Injustice to Tribals/Adivasis
“Adivasis cannot be equal citizens until they are considered holistically as a part of cultural and ecospheres with unique customs and practices, and not just as welfare recipients receiving doles. Further, there cannot be the liberation of the Adivasi until the fundamental material issue of land alienation is addressed. But that is precisely what is being hidden.
Capitalism, especially its neoliberal versions now, will not allow the resolution of such a question, for accumulation of capital and land is built on such expropriation. And the state is an active accomplice in this predatory capitalism unleashing extraordinary levels of ‘legal’ violence against the Adivasis. If we hear regular stories of tribal resistances against corporations mining minerals in Odisha, Chhattisgarh and Jharkhand, it is because these States alone account for most of India’s bauxite, coal, iron ore, and chromite reserves.” (http://www.thehindu.com/opinion/op-ed/the-adivasi-in-the-mirror/article22911351.ece)
Development at the cost of environmental and ecological concerns of the people:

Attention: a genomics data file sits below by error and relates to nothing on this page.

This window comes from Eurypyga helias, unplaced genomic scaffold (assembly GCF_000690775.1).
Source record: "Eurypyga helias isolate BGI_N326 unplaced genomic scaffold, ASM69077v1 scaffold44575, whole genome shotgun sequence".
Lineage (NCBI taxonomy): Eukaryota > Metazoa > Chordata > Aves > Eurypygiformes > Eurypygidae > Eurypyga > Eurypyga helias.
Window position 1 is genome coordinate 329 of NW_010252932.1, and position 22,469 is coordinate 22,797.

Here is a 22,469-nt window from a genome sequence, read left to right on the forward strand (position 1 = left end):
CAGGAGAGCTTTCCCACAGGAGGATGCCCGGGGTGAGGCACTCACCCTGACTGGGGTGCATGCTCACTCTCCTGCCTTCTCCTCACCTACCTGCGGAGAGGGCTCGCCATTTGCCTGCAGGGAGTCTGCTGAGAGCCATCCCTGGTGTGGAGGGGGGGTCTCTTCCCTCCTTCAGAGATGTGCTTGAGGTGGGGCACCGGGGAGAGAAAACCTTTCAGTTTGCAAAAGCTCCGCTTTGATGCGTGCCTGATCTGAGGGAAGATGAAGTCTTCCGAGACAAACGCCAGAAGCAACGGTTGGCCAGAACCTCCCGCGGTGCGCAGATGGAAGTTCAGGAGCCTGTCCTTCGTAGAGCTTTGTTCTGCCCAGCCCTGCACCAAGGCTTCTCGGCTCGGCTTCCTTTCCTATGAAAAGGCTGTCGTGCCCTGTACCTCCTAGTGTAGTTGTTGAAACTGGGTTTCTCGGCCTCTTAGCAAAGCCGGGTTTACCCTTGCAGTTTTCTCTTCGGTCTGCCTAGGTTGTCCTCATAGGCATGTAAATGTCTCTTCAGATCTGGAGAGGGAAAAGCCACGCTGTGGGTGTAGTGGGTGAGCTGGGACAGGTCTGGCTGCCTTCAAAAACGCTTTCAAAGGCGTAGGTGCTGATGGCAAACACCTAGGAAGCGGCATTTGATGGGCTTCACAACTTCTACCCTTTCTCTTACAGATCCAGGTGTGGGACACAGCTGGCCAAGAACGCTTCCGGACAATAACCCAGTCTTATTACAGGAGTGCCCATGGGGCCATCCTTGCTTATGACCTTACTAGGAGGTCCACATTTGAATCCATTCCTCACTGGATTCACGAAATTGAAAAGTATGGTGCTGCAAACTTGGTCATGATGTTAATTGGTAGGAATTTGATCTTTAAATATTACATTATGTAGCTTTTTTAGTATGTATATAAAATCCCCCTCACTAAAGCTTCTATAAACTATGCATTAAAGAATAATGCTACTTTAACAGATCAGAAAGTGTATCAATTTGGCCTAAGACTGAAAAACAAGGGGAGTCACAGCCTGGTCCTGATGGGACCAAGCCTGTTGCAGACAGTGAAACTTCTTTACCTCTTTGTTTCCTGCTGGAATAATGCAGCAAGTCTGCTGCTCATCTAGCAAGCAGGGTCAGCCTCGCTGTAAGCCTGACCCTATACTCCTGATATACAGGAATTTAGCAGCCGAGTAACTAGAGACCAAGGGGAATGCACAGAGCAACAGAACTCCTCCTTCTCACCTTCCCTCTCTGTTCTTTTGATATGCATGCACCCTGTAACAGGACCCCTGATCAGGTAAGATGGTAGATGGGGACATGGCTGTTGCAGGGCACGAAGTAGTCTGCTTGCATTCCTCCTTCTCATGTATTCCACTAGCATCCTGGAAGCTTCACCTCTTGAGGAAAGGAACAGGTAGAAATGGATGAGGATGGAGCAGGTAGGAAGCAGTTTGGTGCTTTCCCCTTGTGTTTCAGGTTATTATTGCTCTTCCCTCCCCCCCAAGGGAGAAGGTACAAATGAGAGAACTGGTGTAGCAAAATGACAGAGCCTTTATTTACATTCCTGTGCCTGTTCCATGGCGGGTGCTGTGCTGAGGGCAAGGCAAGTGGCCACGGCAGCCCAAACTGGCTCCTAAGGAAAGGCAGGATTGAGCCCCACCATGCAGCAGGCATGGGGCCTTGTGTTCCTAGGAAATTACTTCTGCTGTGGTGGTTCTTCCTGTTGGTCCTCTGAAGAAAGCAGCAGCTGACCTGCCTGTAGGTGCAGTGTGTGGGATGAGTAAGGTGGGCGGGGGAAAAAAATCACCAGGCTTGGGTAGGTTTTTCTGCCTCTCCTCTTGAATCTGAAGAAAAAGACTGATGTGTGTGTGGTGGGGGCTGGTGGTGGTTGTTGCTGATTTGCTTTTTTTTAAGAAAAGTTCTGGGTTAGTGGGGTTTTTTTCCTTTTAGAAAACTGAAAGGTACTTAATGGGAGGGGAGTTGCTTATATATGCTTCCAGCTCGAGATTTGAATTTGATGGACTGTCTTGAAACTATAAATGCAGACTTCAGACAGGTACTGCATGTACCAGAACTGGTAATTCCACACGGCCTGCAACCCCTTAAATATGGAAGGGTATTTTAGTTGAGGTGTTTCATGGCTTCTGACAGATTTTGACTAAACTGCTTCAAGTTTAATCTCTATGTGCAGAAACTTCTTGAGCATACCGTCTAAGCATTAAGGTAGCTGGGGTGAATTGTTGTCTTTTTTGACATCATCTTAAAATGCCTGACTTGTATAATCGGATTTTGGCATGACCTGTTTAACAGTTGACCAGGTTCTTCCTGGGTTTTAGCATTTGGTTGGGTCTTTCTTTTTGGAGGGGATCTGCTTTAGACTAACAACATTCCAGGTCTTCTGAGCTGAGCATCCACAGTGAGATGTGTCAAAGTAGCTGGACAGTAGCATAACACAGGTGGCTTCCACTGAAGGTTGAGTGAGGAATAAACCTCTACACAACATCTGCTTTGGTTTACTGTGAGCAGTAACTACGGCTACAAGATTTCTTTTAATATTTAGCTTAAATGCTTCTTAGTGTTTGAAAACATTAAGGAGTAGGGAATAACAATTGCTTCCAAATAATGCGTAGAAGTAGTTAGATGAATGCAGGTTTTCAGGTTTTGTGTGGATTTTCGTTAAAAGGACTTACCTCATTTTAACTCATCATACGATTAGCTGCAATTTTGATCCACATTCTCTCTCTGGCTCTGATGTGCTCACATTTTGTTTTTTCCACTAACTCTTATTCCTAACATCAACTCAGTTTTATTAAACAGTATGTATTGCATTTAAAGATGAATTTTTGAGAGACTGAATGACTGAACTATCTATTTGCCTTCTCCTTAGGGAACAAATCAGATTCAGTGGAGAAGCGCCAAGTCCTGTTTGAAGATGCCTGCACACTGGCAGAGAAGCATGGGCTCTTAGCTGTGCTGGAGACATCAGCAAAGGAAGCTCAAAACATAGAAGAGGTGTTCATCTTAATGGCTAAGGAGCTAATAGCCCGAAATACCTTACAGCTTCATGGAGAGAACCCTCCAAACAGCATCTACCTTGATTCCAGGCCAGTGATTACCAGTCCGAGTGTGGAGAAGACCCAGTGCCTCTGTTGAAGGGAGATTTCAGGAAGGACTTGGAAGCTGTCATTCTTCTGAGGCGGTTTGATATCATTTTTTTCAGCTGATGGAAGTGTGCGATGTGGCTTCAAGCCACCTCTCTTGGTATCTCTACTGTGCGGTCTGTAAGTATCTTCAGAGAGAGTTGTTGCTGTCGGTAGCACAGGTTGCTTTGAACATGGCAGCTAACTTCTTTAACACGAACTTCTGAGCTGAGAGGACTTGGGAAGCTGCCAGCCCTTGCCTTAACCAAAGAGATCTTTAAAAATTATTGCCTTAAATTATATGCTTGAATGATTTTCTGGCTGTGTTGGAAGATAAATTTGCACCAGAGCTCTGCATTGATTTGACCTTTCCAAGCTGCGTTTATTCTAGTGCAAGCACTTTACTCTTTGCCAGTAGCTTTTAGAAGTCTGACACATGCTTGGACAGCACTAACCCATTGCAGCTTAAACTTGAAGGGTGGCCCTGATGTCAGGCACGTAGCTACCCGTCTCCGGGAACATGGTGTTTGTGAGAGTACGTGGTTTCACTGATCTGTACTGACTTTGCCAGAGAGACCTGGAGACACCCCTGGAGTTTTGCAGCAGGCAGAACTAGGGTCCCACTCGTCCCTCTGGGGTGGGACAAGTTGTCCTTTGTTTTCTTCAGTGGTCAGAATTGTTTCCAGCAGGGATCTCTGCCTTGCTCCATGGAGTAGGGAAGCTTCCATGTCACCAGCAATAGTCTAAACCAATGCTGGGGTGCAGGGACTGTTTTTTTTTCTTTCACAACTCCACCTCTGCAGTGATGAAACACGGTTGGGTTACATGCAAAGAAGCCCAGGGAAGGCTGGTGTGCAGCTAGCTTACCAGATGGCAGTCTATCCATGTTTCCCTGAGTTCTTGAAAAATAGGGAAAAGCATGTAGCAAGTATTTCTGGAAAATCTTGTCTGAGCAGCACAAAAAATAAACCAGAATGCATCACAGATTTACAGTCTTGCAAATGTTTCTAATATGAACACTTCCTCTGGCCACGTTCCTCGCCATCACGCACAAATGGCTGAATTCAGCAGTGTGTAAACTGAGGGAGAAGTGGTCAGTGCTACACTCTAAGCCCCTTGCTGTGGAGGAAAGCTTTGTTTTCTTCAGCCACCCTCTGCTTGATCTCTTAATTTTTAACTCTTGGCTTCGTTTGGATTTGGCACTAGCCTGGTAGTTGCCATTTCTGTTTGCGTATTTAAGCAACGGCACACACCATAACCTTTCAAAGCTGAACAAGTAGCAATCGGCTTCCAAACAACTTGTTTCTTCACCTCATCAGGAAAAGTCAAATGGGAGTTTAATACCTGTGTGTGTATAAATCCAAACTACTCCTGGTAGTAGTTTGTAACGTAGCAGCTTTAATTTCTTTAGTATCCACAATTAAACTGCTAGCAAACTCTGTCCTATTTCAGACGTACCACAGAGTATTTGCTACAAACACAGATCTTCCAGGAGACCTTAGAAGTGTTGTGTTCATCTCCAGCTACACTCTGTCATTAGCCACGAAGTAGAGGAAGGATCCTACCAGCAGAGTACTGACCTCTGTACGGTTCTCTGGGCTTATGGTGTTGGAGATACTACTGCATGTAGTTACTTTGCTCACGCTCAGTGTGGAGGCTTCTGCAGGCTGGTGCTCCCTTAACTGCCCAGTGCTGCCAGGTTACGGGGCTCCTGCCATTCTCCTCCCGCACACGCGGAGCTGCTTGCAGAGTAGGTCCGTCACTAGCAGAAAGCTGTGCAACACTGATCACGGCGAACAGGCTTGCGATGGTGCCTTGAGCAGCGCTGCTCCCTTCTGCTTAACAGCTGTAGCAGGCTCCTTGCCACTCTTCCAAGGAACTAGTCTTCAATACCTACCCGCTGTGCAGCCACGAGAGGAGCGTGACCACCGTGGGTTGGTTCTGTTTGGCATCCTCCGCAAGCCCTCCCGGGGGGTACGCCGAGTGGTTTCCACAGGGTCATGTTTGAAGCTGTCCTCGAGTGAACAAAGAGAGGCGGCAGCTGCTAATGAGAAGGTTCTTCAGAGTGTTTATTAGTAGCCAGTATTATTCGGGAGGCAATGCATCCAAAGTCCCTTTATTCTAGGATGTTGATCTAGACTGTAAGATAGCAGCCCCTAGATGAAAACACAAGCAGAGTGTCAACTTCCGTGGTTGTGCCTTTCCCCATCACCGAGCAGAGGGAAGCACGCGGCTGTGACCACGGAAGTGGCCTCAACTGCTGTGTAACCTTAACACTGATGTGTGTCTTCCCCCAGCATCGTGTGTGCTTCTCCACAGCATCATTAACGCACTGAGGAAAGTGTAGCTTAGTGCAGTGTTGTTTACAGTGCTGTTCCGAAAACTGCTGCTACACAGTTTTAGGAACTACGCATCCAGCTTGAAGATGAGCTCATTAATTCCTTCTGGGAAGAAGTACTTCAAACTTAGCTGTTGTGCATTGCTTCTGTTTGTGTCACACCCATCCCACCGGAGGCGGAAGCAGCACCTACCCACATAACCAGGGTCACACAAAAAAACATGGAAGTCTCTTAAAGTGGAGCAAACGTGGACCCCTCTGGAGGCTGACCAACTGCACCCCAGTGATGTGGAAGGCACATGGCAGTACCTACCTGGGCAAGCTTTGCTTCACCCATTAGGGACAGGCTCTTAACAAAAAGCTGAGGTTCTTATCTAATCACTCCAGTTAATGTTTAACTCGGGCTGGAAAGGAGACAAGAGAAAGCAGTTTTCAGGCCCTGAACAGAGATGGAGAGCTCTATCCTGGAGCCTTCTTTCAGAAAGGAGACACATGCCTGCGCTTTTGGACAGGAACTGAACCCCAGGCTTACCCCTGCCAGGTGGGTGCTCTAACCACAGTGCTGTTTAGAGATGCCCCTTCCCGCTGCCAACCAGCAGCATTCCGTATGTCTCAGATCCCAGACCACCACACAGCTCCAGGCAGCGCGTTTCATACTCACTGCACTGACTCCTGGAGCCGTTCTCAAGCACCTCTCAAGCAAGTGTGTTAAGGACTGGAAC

Protests against Sterlite Copper’s operations in Thoothukudi (Tutucorin), which began nearly two decades ago, intensified earlier this year after the company announced expansion of its plant, entailing a doubling of the capacity of the smelter to 800,000 tonnes per year. At least nine people were killed in police firing on 22nd May 2018, as 15,000 people marched towards the collectorate demanding closure of the plant. Residents claim the plant’s operations have contaminated the ground water in the area, causing severe health problems. (http://indianexpress.com/article/india/what-is-the-sterlite-copper-plant-project-in-tuticorin-5187587/)
I am sure you will agree that when we talk about “sabka saath, sabka vikas,” (Together with all, Development for all) we need to discuss such developmental concerns with the people.
Crimes against women
The two sickening recent crimes – the gangrape and murder of an eight-year-old Muslim girl in Kathua and the rape and systematic exploitation of an 18-year-old woman (and her family) in Unnao – reflect a deep decay in our public institutions – political parties, the police, lawyers and the bureaucracy – and in society at large. Thousands of women and girls each year are victims of gender violence in India – and the most recent statistics from the National Crime Records Bureau show that crimes against women have increased 34% in the past four years. (http://theconversation.com/how-to-stop-violence-against-women-in-india-it-starts-with-training-police-officers-90251)